Cannabis has no place at work


It may be far and away the most popular illegal drug in Australia – in fact, we’re one of the highest users of the drug in the world – but that doesn’t make it a safe drug, particularly when mixed with activities such as driving or work.

Cannabis and its affect on health

While drugs such as ICE get a lot of attention, and for good reason, cannabis use easily outstrips that of ICE. In Australia, 34.8% of Australians aged 14 years and over have tried the drug at least once in their lifetime and 10.4% have used cannabis in the past year. Compare these stats with ICE, with figures of 6.3% and 1.4% respectively.

While its use may be common, it’s illegal status suggests that cannabis is not safe.

Cannabis is a depressant drug, which means that it slows down the messages travelling between the brain and the body, and in larger doses it can produce hallucinogenic effects. The main active chemical in cannabis is THC or delta-9 tetrahydrocannabinol.

The effects of cannabis can include:

  • Short-term impacts such as increased heart rate, anxiety, problems thinking and a loss of coordination. Short-term memory can also be impaired, due to THC altering the way information is processed in the part of the brain responsible for memory function.
  • Long-term impacts, particularly for regular cannabis users, can include respiratory issues, increased risk of lung infections, cancers and other illnesses, and impaired memory.
  • Tragically, babies born to mothers who use cannabis during pregnancy can also be affected. For instance, they are 11 times more likely to get childhood leukaemia.
  • Compared with non-users, cannabis users are six times more likely to develop schizophrenia. Other mental illnesses associated with cannabis use include bipolar and psychosis.
  • There is no safe level of cannabis use. Using cannabis just once carries a risk.

Cannabis in the workplace

With short-term effects such as increased heart rate, anxiety, problems with memory and thinking, and a loss of coordination, it’s clear that cannabis use has no place at work.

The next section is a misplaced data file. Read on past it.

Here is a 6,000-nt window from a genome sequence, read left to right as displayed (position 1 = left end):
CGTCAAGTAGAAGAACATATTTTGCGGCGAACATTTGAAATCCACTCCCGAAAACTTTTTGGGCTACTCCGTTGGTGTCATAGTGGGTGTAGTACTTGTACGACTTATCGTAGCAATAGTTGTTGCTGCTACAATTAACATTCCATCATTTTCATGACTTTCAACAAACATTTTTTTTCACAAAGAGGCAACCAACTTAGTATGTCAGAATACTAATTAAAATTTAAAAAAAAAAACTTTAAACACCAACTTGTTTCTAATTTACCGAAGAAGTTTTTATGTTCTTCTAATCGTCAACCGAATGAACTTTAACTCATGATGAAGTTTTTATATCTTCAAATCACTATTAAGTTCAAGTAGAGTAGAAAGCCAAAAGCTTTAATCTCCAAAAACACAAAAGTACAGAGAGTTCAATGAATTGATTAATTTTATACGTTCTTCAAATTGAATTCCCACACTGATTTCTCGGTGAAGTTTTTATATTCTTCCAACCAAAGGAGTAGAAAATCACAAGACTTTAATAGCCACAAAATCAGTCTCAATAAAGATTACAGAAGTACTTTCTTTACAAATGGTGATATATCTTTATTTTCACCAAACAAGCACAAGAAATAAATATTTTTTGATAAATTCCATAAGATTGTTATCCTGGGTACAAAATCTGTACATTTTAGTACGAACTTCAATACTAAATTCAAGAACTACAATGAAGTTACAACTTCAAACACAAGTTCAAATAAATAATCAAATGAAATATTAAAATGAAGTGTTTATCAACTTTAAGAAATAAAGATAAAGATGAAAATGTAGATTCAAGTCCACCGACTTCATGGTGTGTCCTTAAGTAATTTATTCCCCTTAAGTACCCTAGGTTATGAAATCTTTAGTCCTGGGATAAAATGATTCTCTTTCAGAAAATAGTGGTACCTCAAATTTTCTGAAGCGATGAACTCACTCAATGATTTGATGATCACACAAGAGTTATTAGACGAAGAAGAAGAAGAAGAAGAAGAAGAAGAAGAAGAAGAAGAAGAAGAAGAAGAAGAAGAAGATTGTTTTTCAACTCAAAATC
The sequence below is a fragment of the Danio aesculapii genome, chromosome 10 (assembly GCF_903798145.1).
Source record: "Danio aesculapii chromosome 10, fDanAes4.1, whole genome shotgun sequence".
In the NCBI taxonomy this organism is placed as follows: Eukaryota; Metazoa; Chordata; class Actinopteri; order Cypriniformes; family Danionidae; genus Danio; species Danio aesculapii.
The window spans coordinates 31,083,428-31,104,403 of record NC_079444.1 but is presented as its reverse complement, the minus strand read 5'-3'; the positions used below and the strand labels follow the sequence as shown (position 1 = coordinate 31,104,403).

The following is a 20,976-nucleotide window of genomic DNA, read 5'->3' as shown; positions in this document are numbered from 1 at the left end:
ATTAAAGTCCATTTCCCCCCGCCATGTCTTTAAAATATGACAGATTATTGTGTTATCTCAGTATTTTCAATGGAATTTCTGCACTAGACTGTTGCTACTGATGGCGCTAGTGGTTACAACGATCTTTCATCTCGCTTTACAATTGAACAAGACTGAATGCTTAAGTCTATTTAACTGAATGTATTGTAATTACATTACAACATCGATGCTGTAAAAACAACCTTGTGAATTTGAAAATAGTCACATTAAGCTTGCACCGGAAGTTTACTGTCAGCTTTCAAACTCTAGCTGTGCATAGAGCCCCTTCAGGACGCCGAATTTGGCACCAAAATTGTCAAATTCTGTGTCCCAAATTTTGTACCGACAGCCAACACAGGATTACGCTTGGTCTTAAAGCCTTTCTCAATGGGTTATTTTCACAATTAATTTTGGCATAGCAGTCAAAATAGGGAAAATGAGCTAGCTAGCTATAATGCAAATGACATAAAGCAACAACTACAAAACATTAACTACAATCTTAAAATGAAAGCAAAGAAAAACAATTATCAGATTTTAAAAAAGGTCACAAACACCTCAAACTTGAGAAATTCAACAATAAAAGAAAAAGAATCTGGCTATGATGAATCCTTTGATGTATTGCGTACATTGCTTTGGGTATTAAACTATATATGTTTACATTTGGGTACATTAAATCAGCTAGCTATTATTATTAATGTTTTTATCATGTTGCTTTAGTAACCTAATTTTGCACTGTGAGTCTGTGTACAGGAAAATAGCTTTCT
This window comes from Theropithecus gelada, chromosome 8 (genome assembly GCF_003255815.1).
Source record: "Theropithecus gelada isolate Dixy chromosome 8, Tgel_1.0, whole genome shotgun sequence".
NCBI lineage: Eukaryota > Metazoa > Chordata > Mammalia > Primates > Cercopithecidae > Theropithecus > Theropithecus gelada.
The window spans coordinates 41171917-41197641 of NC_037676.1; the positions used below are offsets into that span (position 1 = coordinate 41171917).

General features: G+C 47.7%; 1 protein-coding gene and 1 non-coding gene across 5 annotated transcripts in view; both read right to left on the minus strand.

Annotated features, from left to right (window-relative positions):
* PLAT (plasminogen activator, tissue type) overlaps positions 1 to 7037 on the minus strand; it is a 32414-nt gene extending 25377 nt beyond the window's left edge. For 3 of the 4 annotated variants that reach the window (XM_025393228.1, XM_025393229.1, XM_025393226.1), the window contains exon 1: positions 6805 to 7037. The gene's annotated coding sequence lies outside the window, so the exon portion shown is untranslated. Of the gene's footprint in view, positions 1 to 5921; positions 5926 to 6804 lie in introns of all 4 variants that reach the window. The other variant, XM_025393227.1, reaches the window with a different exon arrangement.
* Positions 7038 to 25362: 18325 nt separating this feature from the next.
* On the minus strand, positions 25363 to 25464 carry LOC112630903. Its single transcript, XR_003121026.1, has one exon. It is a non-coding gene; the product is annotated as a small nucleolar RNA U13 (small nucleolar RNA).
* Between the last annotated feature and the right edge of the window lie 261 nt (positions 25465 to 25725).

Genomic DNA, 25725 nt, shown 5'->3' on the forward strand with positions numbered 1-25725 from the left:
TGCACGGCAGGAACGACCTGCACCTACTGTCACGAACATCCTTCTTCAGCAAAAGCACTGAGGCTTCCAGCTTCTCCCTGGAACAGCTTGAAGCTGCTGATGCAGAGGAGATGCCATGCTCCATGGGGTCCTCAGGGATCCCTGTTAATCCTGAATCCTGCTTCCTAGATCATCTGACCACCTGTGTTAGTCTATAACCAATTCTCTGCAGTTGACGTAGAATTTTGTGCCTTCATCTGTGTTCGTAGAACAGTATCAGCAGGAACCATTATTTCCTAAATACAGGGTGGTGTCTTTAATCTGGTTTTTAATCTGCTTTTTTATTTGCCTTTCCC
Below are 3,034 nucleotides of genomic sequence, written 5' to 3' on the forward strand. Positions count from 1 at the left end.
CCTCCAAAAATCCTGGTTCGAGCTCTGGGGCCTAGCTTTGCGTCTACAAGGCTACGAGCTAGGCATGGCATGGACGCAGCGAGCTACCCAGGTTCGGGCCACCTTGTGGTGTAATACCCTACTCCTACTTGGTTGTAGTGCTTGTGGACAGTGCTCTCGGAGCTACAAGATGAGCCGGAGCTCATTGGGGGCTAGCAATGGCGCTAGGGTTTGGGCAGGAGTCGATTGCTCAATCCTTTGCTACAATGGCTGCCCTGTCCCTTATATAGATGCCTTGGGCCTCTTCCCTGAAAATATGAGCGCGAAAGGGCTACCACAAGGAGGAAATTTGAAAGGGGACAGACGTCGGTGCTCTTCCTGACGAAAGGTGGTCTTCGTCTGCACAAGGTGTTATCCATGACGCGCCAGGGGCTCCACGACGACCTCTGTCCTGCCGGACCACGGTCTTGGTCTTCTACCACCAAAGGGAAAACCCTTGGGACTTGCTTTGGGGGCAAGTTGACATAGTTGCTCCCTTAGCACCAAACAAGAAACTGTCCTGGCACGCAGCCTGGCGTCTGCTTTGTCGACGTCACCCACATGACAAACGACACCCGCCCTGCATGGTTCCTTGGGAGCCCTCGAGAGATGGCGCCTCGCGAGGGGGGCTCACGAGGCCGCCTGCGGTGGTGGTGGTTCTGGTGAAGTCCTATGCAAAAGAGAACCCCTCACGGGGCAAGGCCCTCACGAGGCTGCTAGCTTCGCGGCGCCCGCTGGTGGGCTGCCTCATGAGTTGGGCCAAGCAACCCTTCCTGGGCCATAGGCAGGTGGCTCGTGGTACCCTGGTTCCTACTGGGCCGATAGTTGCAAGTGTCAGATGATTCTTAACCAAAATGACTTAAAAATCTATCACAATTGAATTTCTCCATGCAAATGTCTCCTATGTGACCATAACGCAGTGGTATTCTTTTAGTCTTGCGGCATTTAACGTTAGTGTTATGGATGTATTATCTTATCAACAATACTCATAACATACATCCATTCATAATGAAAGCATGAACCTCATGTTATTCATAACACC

But, of course, you don’t need to take cannabis to work to get into trouble. Using cannabis in the period leading up to work makes you more likely to be involved in an accident and can see you fail drug testing.

Exactly how long it takes cannabis to work its way through your system will depend on a number of factors, such as the strength of the cannabis, the amount you took and other factors. It will also depend on what type of drug testing is carried out. As a general rule, however, it will take around 8 to 12 hours for cannabis to work its way through your system, to the point where you’ll be safe and won’t fail drug testing (and that’s for saliva drug testing, for urine it can remain for up to 40 days!). The timelines are unpredictable, however, and in some cases cannabis may remain in the system for longer.

Source: Alcohol & Drug Foundation

Cannabis may look harmless, but it’s not. Use it before going to work and you’ll be more likely to have an accident and fail drug testing.

By Michael

Michael is the founder of Integrity Sampling and is responsible for overseeing all national operations. He is based at Integrity Sampling's head office in Melbourne and is also responsible for the co-ordination of drug and alcohol testing within Victoria, assisting in the implementation of drug and alcohol (fit for work) policies and the presentation of drug and alcohol education and awareness programs. You can connect with Michael Wheeldon on LinkedIn

Leave a comment